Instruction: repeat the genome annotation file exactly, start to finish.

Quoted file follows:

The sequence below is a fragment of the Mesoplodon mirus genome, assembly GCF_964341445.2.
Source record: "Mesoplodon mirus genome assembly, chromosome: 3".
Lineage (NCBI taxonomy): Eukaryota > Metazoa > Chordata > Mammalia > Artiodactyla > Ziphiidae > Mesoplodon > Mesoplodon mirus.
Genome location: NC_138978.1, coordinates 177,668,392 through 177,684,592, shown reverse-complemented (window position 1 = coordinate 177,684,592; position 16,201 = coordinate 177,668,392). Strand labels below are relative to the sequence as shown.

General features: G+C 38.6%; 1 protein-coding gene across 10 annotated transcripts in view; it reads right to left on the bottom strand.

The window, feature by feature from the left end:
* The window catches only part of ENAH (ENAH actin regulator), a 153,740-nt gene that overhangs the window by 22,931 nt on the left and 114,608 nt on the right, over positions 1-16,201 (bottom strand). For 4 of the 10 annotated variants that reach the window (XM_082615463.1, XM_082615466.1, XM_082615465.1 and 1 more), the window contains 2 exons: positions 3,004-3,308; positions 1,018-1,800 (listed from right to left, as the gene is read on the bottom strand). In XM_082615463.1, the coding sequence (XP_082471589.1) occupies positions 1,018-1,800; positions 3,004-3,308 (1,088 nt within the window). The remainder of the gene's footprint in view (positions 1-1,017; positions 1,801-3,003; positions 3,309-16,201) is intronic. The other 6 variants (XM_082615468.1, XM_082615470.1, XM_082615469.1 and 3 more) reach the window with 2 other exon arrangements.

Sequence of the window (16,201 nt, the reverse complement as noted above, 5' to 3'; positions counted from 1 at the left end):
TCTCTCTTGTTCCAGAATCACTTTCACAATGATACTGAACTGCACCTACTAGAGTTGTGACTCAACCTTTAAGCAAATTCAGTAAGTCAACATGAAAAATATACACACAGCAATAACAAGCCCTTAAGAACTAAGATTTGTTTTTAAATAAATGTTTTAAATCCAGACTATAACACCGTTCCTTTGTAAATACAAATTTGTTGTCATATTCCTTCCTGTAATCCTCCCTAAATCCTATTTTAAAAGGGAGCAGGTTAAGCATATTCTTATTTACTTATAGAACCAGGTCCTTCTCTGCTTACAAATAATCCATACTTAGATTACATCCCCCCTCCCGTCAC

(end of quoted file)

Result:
The sequence below is a fragment of the Mesoplodon mirus genome, assembly GCF_964341445.2.
Source record: "Mesoplodon mirus genome assembly, chromosome: 3".
Lineage (NCBI taxonomy): Eukaryota > Metazoa > Chordata > Mammalia > Artiodactyla > Ziphiidae > Mesoplodon > Mesoplodon mirus.
Genome location: NC_138978.1, coordinates 177,668,392 through 177,684,592, shown reverse-complemented (window position 1 = coordinate 177,684,592; position 16,201 = coordinate 177,668,392). Strand labels below are relative to the sequence as shown.

General features: G+C 38.6%; 1 protein-coding gene across 10 annotated transcripts in view; it reads right to left on the bottom strand.

The window, feature by feature from the left end:
* The window catches only part of ENAH (ENAH actin regulator), a 153,740-nt gene that overhangs the window by 22,931 nt on the left and 114,608 nt on the right, over positions 1-16,201 (bottom strand). For 4 of the 10 annotated variants that reach the window (XM_082615463.1, XM_082615466.1, XM_082615465.1 and 1 more), the window contains 2 exons: positions 3,004-3,308; positions 1,018-1,800 (listed from right to left, as the gene is read on the bottom strand). In XM_082615463.1, the coding sequence (XP_082471589.1) occupies positions 1,018-1,800; positions 3,004-3,308 (1,088 nt within the window). The remainder of the gene's footprint in view (positions 1-1,017; positions 1,801-3,003; positions 3,309-16,201) is intronic. The other 6 variants (XM_082615468.1, XM_082615470.1, XM_082615469.1 and 3 more) reach the window with 2 other exon arrangements.

Sequence of the window (16,201 nt, the reverse complement as noted above, 5' to 3'; positions counted from 1 at the left end):
TCTCTCTTGTTCCAGAATCACTTTCACAATGATACTGAACTGCACCTACTAGAGTTGTGACTCAACCTTTAAGCAAATTCAGTAAGTCAACATGAAAAATATACACACAGCAATAACAAGCCCTTAAGAACTAAGATTTGTTTTTAAATAAATGTTTTAAATCCAGACTATAACACCGTTCCTTTGTAAATACAAATTTGTTGTCATATTCCTTCCTGTAATCCTCCCTAAATCCTATTTTAAAAGGGAGCAGGTTAAGCATATTCTTATTTACTTATAGAACCAGGTCCTTCTCTGCTTACAAATAATCCATACTTAGATTACATCCCCCCTCCCGTCAC